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Dovlatov | 2018 Berlin Intl. Film Festival Review


Dovlatov | 2018 Berlin Intl. Film Festival Review

Dovlatov | 2018 Berlin Intl. Film Festival Review

Author! Author!: German Jr. Tackles a Week in the Life of a Dissident Writer

Alexey German Jr. Dovlatov PosterWhile it’s Alexey German Jr.’s (son of the equally idiosyncratic Alexey German) most straightforward title to date, Dovlatov, which relays six days in the life of celebrated Russian writer Sergei Dovlatov in early 1970s Leningrad, it’s also his least daring. Coming off his celebrated Under Electric Clouds (2015) a dense, majestic allegorical achievement, his latest is as equally technically assured (this time thanks to Polish DP Lukasz Zal of Ida and Loving Vincent) but a bit monotonously obsessed with self-reflexivity and Russia’s formidable literary legacy.

Even as it presents a portrait of an artist as a young man, there’s nothing quite exceptional about these particular six days other than capturing a certain period of ambitious and talented young writers attempting to mobilize against the communist party’s censorship dictates and a supply and demand revolving solely around propaganda (although perhaps it’s merely the point of revisiting this period which sets up an automatic comparison to what has or, more likely, has not changed in how creative expression is maligned in modern day Russia).

In November, 1971, struggling author Sergei Dovlatov (Milan Maric) hopes to make it into the Writers Guild, a distinction which has eluded him since he hasn’t been allowed to publish any of his prose or poetry. Instead, like most of his peers, he desperately resorts to writing demeaning pieces of idealistic propaganda demanded by the conservative rule of Brezhnev. As the country gears to celebrate another anniversary of the revolution, cultural and creative progress has slid into stagnation. As he navigates a troubled relationship with his estranged wife (Helena Sujecka) and daughter (Eva Gurr), Dovlatov tries to focus on the disturbing profundities inspiring him to write instead of the superficial banalities he must pen in order to earn money.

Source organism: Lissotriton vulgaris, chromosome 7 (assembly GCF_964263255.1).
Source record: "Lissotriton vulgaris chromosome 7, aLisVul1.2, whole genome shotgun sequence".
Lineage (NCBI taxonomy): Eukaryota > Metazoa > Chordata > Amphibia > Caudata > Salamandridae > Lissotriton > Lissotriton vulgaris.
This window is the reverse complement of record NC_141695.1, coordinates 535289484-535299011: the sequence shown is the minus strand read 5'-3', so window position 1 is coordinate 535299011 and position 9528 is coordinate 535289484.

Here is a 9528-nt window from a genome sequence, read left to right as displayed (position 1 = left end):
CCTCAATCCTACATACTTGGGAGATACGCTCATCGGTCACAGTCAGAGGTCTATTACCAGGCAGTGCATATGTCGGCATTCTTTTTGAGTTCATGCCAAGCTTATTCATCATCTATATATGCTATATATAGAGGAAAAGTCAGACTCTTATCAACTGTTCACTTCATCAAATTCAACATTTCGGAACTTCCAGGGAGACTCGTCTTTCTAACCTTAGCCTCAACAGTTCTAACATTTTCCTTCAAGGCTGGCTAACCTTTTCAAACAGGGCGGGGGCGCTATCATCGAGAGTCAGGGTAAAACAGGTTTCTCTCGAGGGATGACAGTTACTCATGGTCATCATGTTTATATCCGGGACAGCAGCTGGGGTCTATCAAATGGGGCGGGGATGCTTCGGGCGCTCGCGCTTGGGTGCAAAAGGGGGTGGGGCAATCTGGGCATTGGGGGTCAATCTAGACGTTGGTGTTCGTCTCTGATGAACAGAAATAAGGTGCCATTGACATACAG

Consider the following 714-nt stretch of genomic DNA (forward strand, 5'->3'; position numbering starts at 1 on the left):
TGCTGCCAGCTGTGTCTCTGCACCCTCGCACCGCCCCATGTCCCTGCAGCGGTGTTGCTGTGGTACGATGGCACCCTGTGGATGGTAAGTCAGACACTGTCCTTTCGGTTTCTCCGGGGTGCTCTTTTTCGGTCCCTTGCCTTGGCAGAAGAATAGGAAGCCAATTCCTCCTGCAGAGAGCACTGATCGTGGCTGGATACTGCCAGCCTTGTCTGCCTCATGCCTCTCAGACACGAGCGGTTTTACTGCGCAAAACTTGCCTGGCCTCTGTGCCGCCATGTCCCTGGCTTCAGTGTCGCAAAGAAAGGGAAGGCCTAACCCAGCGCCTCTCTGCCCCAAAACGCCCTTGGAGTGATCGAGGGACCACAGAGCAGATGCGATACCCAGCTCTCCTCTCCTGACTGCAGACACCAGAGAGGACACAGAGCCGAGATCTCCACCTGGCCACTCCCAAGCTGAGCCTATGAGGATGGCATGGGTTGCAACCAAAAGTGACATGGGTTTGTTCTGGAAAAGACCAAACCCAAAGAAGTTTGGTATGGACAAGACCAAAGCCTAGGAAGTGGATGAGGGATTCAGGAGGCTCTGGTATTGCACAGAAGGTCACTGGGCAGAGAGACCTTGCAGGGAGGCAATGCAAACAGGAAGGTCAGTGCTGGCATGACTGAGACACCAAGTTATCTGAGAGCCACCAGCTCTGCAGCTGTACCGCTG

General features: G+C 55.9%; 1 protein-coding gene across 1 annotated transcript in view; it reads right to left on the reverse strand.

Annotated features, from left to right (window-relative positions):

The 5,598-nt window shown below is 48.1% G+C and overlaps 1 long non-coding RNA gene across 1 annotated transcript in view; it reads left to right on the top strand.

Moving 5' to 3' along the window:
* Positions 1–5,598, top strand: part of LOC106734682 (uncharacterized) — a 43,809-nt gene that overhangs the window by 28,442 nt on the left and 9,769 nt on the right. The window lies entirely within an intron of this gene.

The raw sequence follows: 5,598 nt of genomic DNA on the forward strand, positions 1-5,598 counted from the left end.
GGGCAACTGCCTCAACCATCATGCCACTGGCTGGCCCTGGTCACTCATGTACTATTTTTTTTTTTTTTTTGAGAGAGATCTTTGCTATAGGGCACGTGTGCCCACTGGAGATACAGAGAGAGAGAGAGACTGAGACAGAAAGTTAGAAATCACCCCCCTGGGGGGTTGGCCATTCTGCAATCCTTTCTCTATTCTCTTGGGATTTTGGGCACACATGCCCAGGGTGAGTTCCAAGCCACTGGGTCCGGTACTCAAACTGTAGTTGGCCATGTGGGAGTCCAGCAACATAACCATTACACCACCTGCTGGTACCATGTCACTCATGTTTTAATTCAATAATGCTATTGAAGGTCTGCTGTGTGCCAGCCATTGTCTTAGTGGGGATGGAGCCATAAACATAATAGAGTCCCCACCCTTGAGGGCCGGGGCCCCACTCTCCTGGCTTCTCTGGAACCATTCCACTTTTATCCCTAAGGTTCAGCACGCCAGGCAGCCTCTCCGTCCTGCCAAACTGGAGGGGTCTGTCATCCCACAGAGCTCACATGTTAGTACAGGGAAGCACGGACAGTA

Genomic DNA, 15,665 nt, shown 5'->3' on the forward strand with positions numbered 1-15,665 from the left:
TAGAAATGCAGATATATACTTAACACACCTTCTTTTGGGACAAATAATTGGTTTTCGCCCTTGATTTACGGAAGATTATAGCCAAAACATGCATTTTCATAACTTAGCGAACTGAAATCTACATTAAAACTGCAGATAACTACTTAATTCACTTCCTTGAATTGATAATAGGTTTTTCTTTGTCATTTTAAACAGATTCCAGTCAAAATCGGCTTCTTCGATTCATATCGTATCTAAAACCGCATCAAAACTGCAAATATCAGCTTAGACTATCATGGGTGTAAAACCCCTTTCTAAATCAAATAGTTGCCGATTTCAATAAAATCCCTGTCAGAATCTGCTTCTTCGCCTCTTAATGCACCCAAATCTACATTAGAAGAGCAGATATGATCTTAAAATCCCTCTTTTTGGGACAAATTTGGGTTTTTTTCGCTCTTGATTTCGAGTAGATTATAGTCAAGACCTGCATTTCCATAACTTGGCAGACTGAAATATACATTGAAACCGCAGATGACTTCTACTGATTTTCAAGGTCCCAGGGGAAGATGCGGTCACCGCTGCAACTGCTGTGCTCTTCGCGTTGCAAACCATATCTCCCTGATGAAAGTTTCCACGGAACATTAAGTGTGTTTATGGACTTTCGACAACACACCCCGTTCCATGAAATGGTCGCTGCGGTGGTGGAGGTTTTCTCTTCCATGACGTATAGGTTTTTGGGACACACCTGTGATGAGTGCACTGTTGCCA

Providing a generous overview of Russia’s literary giants, the ghosts of whom are resurrected by a band of actors in one extended sequence where Tolstoy, Dostoevsky, etc., are acted out for a propaganda film produced by the magazine factory sometimes employing Dovlatov, German’s whirlwind through the canon isn’t terribly unlike Woody Allen’s romp through period figures in his Midnight in Paris (2011), although obviously sans any sense of drollness. Others are name-dropped in various exchanges, from Sholokhov to Yevtushenko (the banned Nabokov provides the basis for an entertaining tangent), while Americans Steinbeck and Faulkner are prominent commodities as well. However, Dovlatov is most assuredly as Russian affair, and German often employs flourishes uses by his father whereby extended tracking shots in crowded, cramped interiors find characters talking over one another or interacting in conversations which have incredibly awkward or even nonsensical transitions.

Zal’s cinematography presents a Russia as one would imagine from a faded yellow paperback epic and is perhaps the most celebratory aspect of the film. Lead actor Milan Maric displays a limited range as the increasingly embittered author, usually pouting about his lack of ability to get published rather than actually writing. German insinuates some pointed commentary on the ridiculous restraints and even more embarrassing assignments these writers struggled to obtain (some subtle innuendo involving a urologist who wants to co-author a sprawling Greek epic with Dovlatov is perhaps the film’s edgiest moment).

The second half of the film highlights his friendship with the noted Joseph Brodsky (Artur Beschastny) and the struggle to stay true to himself or sell out—as a striving actress friend of his so succinctly relays, it’s difficult to keep one’s integrity when you’re a nobody. More a portrait of a period of increasing conservative ideologies than a justifiable biopic of a determined writer (who would emigrate to the US eight years later and only see his work published in a Russia a year before his death at the age of 48 in 1990), Dovlatov proves German Jr.’s ability to present something more digestible and straightforward. However, this also proves to be less exciting or revelatory.

Reviewed on February 17th at the 2018 Berlin International Film Festival. Competition. 126 Mins.


Los Angeles based Nicholas Bell is's Chief Film Critic and covers film festivals such as Sundance, Berlin, Cannes, TIFF and AFI. His top 3 theatrical releases for 2017: Andrei Konchalovsky's Paradise, Amat Escalante's The Untamed and Terence Davies' A Quiet Passion.

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